Special Preview: Oshio no Ko

Streams: HIDIVE on Wednesdays

Debut Rating: 5 (of 5)

EDIT: Also see here for an official music video linked to the debut, though it should be watched after watching the debut since it is spoilery.

Wow. I read the first volume of the source manga a week before, so I knew all of the twists and turns that were coming in this movie-length debut and knew that the whole thing would adapt well to anime form. Even so, I wasn’t prepared for how much of a punch the content would have, or how effective and involved its themes would come across in this format. It gets my highest recommendation, though that comes with a caveat: if you decide to check it out, you must commit to watching the whole 82 minutes, and preferably in one sitting. Drop out early on this one based on any assumptions you might make and you are likely to completely misjudge what it actually is.

That’s because the first volume of the source manga (which this debut adapts in its entirety) is, in some senses, one of the biggest bait-and-switches TV series anime has ever seen, and it takes nearly all of that 82 minutes to accomplish that. All of the advertising for the series has promoted it as the story of up-and-coming idol Ai Hoshino (center above), and the first episode certainly is that. It shows how she rises from small-time to getting acting gigs to becoming a star big enough to earn her group a dome performance. . . all while secretly raising twins she gave birth to at age 16, while she was on medical leave. (She gets away with this by them being passed off as the children of her manager and his wife.) Meanwhile, a rural doctor who’s a fan of hers becomes her attending physician and vows to make sure she safely gives birth when she declares that she plans to keep the kids in the hope of experiencing the family she never had. But he gets stabbed to death by an obsessive fan of Ai’s as she goes into labor and then reincarnates as one of her twins. And he’s not the only one, either.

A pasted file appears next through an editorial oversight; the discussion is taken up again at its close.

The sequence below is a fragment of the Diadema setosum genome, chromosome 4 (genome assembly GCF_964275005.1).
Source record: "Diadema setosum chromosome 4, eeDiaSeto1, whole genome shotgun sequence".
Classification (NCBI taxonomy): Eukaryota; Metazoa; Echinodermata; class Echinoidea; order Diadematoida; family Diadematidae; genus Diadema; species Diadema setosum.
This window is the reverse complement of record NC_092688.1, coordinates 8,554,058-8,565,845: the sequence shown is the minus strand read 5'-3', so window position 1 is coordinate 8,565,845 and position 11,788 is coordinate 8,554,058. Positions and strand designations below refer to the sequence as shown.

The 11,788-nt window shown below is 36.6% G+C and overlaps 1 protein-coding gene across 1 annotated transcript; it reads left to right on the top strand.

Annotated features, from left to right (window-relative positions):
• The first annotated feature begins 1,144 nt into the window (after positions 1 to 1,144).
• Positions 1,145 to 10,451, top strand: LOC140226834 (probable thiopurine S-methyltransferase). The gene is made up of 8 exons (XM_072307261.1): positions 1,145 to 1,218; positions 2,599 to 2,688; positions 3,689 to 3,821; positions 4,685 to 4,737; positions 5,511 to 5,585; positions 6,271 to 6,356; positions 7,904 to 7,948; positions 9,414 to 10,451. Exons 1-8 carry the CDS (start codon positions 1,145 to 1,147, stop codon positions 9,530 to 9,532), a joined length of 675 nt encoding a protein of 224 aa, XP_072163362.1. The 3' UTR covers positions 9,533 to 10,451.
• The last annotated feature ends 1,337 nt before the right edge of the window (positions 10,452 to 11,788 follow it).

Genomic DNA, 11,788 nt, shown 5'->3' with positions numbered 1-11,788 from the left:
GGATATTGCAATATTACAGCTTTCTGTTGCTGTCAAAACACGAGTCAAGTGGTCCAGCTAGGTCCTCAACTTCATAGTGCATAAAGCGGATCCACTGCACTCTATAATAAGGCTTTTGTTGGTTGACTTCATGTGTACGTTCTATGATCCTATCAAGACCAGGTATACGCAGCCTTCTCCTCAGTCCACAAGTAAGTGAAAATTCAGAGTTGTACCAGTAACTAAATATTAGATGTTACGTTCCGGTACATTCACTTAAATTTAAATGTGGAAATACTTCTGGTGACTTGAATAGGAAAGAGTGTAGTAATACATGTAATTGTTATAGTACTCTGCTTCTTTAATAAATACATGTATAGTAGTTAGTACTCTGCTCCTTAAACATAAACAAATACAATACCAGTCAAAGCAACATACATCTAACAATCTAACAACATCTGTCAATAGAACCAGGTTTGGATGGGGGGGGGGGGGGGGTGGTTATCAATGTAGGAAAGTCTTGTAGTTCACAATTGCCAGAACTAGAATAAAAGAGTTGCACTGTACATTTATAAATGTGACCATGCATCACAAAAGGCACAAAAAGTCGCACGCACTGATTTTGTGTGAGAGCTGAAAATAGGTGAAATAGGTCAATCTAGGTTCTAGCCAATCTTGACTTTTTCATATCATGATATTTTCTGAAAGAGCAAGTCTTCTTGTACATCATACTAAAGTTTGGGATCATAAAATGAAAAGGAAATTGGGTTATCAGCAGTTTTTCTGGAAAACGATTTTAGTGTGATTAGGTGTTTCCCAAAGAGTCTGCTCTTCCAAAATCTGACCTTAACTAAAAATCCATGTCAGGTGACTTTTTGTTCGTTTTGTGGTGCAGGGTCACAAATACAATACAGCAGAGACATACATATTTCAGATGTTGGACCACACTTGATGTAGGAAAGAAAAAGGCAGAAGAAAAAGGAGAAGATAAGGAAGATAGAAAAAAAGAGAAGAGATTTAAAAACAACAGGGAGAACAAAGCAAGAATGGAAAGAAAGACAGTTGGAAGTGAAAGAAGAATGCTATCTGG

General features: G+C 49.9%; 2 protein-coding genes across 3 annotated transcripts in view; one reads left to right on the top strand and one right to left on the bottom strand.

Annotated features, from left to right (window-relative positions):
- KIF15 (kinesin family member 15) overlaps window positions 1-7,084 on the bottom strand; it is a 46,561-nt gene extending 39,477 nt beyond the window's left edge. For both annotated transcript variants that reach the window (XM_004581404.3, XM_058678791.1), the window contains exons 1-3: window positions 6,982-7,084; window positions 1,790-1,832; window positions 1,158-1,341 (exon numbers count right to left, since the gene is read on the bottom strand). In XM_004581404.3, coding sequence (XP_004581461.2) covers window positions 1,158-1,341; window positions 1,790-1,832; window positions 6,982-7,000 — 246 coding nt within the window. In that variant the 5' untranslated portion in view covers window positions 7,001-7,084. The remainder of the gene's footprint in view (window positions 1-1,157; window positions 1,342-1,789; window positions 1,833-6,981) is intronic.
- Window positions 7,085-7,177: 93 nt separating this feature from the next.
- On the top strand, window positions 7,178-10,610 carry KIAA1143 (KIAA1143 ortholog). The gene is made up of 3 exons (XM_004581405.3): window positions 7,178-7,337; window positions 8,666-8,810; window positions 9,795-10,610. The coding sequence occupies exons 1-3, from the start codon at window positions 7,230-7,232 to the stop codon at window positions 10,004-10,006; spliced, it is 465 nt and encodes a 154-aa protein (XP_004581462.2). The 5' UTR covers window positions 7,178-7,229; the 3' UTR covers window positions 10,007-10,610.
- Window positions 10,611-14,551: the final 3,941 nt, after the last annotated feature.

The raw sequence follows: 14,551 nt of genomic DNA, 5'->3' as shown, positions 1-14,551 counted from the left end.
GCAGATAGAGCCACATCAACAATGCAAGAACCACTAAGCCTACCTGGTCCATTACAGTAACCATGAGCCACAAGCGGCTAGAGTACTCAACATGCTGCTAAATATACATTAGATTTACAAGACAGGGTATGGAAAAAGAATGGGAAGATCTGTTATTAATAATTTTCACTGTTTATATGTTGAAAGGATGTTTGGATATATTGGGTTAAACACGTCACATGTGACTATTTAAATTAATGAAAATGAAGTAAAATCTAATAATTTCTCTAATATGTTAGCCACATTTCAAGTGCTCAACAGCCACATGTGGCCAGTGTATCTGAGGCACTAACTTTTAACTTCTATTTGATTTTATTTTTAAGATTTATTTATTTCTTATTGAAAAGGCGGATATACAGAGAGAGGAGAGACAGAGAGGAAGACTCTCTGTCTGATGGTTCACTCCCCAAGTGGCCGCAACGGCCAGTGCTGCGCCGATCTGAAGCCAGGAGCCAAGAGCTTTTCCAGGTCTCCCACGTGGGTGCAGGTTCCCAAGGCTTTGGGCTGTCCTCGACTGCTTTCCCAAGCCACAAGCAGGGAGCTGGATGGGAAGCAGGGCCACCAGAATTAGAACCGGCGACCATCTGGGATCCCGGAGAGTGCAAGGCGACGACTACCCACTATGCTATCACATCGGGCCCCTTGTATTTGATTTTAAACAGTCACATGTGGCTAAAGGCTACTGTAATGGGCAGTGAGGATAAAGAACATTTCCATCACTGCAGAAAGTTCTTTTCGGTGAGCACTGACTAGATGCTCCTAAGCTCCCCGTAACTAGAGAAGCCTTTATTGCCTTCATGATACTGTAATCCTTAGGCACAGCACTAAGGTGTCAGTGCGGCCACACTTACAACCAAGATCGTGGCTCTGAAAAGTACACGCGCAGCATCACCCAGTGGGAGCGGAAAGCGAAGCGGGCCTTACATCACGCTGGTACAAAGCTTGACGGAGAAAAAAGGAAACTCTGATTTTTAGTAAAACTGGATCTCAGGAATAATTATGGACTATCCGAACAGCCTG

That’s the first massive twist, and it isn’t the last. I’m revealing it here because it’s crucial to understanding anything else going on here and because the first few minutes of the movie does everything it can to hint that the story is going in that direction. From that point on, Ai’s kids – Aquamarine and Ruby – mostly take center stage, though Ai still has her feature moments, too. This is also the point where the story irrevocably establishes that it isn’t actually an idol series even if it is about an idol. While there are some light-hearted moments, the underlying structure is a more serious, analytical look at the cold practicalities behind the entertainment industry. I don’t mean that in the seedy sense, either, although something seedy clearly happened at some point; Ai’s pregnancy was not a virgin conception, after all. It considers realities like how little most performers earn, how hard it can be for group idols to break out solo, what kinds of actors productions have and what purposes they play, the generally cynical attitudes at the foundation of it all, and so forth, all while offering salient points like how delivering what the director really wants ultimately trumps actually acting well.